The historic Normandy town of Caen was a D-Day objective for the British 3rd Infantry Division that landed on Sword Beach on 6 June 1944. The capture of Caen, while “ambitious”, has been described by historian L F Ellis as the most important D-Day objective assigned to Lieutenant-General Crocker’s I Corps.[nb 4] Operation Overlord called for Second Army to secure the city and then form a front line from Caumont-l’Éventé to the south-east of Caen, in order to acquire airfields and protect the left flank of the United States First Armywhile it moved on Cherbourg. Possession of Caen and its surroundings would give Second Army a suitable staging area for a push south to capture Falaise, which could itself be used as the pivot for a swing left to advance on Argentan and then towards the Touques River. The terrain between Caen and Vimont was especially promising, being open, dry and conducive to swift offensive operations. Since the Allied forces greatly outnumbered the Germans in tanks and mobile units, transforming the battle into a more fluid fast-moving battle was to their advantage. Hampered by congestion in the beachhead that delayed the deployment of its armoured support and forced to divert effort to attacking strongly held German positions along the 9.3-mile (15.0 km) route to the town, the 3rd Division was unable to assault Caen in force and was stopped short of the outskirts. Follow-up attacks were unsuccessful as German resistance solidified; abandoning the direct approach, Operation Perch—a pincer attack by I and XXX Corps—was launched on 7 June, with the intention of encircling Caen from the east and west. I Corps, striking south out of the Orne bridgehead, was halted by the 21st Panzer Division, and the attack by XXX Corps bogged down in front of Tilly-sur-Seulles, west of Caen, in the face of stiff opposition from the Panzer Lehr Division. In an effort to force Panzer Lehr to withdraw or surrender and thereby keep operations fluid, the 7th Armoured Division pushed through a gap in the German front line and tried to capture the town of Villers-Bocage in the German rear. The resulting day long battle saw the vanguard of the 7th Armoured Division withdraw from the town, but by 17 June Panzer Lehr had themselves been forced back and XXX Corps had taken Tilly-sur-Seulles. The British were forced to abandon plans for further offensive operations, including a second attack by the 7th Armoured Division, when on 19 June a severe storm descended upon the English Channel. The storm, which lasted for three days, significantly delayed the Allied build-up. Most of the landing craft and ships already at sea were driven back to ports in Britain; towed barges and other loads (including 2.5 miles (4.0 km) of floating roadways for the Mulberry harbours) were lost; and 800 craft were left stranded on the Normandy beaches until the next high tides in July. Having taken a few days to make good the deficiencies caused by the storm, on 26 June the British launched Operation Epsom. The newly arrived VIII Corps, under Lieutenant-General Sir Richard O’Connor, was to strike to the west of Caen south across the Odon and Orne rivers, capture an area of high ground near Bretteville-sur-Laize, and thus encircle the city. The attack was preceded by Operation Martlet, the aim of which was to secure VIII Corp’s flank by capturing high ground on the right of the axis of advance. Although the Germans managed to contain the offensive, to do so they had been obliged to commit all their available strength including two panzer divisions just arrived in Normandy and earmarked for a planned offensive against British and American positions around Bayeux. Several days later Second Army made another bid to gain possession of Caen, this time by frontal assault, codenamed Operation Charnwood. As a prelude Operation Windsor, a postponed attack to capture the airfield at Carpiquet just outside Caen, was mounted. By 9 July Charnwood had succeeded in taking northern Caen up to the Orne and Odon rivers, but German forces retained possession of the south bank and a number of important locations including the Colombelles steel works, whose tall chimneys gave them commanding observation posts overlooking the area.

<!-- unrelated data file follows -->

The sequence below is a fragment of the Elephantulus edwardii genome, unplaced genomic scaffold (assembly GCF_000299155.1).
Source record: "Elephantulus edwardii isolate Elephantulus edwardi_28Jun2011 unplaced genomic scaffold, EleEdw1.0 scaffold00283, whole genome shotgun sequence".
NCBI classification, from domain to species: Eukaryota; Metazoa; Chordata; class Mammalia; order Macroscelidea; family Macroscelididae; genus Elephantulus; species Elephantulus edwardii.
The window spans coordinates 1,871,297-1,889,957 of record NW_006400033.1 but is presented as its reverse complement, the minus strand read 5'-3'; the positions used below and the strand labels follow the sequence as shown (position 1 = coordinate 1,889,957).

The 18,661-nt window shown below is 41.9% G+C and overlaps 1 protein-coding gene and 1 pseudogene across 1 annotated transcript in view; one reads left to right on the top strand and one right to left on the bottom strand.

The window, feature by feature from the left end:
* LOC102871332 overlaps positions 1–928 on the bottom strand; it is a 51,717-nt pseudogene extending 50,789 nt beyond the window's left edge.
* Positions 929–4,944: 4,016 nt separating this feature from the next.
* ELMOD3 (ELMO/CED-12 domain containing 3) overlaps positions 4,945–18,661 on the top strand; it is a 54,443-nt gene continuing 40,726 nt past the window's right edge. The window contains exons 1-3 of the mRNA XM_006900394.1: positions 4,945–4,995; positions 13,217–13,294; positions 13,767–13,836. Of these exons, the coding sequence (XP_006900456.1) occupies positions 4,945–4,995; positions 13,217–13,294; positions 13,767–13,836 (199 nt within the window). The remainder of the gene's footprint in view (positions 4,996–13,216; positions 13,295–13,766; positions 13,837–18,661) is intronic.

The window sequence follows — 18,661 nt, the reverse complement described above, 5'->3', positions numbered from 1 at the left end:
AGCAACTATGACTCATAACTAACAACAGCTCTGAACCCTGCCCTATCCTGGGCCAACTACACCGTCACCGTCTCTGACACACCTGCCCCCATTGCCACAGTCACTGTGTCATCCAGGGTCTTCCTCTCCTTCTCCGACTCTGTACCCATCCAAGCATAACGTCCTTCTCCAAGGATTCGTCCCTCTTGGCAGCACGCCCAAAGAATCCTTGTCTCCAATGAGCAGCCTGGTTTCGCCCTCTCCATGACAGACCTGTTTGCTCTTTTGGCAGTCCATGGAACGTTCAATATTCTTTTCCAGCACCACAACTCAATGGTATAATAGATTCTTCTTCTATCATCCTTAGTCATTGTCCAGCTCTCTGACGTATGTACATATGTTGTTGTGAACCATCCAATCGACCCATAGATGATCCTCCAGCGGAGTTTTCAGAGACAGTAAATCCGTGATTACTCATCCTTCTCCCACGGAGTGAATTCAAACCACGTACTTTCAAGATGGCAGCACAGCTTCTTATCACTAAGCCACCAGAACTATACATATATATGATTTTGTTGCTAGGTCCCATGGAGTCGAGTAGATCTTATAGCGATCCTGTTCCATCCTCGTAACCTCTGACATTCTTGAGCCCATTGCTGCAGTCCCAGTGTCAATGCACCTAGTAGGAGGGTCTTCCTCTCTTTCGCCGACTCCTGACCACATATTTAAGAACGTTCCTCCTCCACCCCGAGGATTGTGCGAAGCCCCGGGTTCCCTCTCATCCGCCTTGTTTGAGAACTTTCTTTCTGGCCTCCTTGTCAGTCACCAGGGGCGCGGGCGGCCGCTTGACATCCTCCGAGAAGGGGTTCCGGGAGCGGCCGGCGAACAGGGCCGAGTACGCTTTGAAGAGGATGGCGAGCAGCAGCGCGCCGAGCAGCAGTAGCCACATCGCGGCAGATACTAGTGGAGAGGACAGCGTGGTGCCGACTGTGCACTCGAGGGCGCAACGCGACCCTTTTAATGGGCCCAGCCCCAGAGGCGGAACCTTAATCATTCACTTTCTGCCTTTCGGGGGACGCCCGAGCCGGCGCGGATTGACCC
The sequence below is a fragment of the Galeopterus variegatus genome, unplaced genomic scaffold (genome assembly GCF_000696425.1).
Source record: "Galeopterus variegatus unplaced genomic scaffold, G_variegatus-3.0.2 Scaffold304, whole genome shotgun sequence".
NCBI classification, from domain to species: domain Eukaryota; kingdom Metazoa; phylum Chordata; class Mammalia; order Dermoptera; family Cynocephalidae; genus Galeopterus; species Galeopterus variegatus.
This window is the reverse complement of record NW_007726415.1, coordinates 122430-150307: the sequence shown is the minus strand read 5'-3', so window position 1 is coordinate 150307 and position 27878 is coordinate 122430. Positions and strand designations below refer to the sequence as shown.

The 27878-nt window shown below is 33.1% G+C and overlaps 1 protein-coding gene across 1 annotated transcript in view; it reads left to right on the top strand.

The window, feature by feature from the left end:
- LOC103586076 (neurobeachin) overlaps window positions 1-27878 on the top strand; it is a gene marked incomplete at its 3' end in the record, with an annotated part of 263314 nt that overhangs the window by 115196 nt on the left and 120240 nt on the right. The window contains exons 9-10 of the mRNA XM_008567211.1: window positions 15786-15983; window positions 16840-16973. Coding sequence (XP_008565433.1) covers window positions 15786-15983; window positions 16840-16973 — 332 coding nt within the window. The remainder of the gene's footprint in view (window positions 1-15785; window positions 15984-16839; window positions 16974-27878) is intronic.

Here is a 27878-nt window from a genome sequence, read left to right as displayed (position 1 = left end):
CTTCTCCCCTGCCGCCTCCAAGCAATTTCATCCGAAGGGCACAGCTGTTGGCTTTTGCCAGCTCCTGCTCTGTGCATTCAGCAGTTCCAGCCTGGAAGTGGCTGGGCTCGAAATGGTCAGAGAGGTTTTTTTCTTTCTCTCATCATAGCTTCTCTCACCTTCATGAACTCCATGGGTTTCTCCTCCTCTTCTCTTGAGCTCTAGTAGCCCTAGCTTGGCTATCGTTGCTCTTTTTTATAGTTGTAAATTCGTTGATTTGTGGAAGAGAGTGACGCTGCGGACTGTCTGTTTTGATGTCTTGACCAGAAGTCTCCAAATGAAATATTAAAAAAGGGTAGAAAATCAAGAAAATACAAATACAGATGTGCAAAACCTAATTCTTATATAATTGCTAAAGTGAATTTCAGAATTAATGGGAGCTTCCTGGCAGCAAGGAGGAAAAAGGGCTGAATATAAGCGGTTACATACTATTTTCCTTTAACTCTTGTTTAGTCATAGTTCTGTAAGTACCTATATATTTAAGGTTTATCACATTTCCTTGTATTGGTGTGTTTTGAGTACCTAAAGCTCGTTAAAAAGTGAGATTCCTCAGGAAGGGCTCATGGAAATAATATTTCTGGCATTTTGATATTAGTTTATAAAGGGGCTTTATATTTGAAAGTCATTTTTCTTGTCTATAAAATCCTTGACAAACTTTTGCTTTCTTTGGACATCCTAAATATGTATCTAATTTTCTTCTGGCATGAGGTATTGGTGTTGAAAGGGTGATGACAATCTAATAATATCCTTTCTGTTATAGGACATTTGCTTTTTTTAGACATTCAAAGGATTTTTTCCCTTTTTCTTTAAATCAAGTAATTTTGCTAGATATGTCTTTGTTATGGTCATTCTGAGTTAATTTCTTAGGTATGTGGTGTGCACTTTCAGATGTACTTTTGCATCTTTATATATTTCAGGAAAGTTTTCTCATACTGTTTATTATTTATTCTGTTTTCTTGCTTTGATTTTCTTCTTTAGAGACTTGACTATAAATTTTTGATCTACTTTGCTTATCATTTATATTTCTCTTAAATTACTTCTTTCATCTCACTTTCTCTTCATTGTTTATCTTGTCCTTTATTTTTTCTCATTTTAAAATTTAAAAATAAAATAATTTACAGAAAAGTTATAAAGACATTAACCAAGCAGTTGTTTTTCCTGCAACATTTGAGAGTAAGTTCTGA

On 10 July, General Bernard Montgomery, the commander of all the Allied ground forces in Normandy, held a meeting at his headquarters with his army commanders, Lieutenant-Generals Miles Dempsey (British Second Army) and Omar Bradley (United States First Army). They discussed 21st Army Group’s employment following the conclusion of Operation Charnwood and the failure of First Army’s initial breakout offensive. Montgomery approved Bradley’s suggestion for a new offensive codenamed Operation Cobra, a second American breakout attempt to be launched by First Army on 18 July. To facilitate Cobra Montgomery ordered Dempsey to “go on hitting: drawing the German strength, especially the armour, onto yourself – so as to ease the way for Brad”. In early July, Montgomery had been informed by the Adjutant-General to the Forces, Ronald Adam, that, due to a worsening manpower shortage in Britain, sufficient replacements to maintain his infantry strength would not be forthcoming. This led Dempsey[nb 5] to propose an attack comprised solely of armoured divisions, a concept that violated Montgomery’s personal policy of never employing such an unbalanced force. However, tanks were one commodity with which the British were plentifully supplied. By mid-July, Second Army had 2,250 medium tanks and 400 light tanks in the bridgehead, of which 500 were in reserve to replace losses. These were organised into three armoured divisions[nb 6] and seven independent armoured / tank brigades.[nb 7] At 10:00 on 13 July, Dempsey met with three of his five corps commanders[nb 8] to discuss his idea. Later that day, the first written order for Operation Goodwood—named after the Glorious Goodwood race meeting—was issued. This document contained only preliminary instructions and the operation’s general intentions; it was intended mainly to stimulate detailed planning and alterations were expected. In addition to Second Army’s staff, the order was sent to senior planners in the United Kingdom so that air support for the operation could be secured. When VIII Corps had first assembled in Normandy in mid-June, it was suggested that the corps be used to attack out of the Orne bridgehead in an attempt to outflank Caen from the east. However this offensive, codenamed Operation Dreadnought, was cancelled when Dempsey and O’Connor made pessimistic assessments to Montgomery regarding the difficulties involved in such an undertaking.[nb 9] In Goodwood’s outline plan, VIII Corps, with three armoured divisions, would now strike south out of the Orne Bridgehead. The 11th Armoured Division was to advance south-west over the Bourguébus Ridge and the Caen-Falaise road, aiming for Bretteville-sur-Laize. The Guards Armoured Division was to push south-east to capture Vimont and Argences, and 7th Armoured Division, starting last, was to aim south for Falaise itself. The 3rd Infantry Division, supported by elements of the 51st (Highland) Infantry Division, was to secure VIII Corps’s eastern flank by capturing the area around Émiéville, Touffréville and Troarn. Simultaneously II Canadian Corps would launch a supporting attack on VII Corps’s western flank. Codenamed Operation Atlantic, the Canadian offensive was intended to liberate Caen south of the Orne river. The British and Canadian operations were tentatively scheduled for 18 July, Bradley’s estimate for Cobra’s start date having been pushed back by two days to enable his US First Army to secure its start line around Saint-Lô.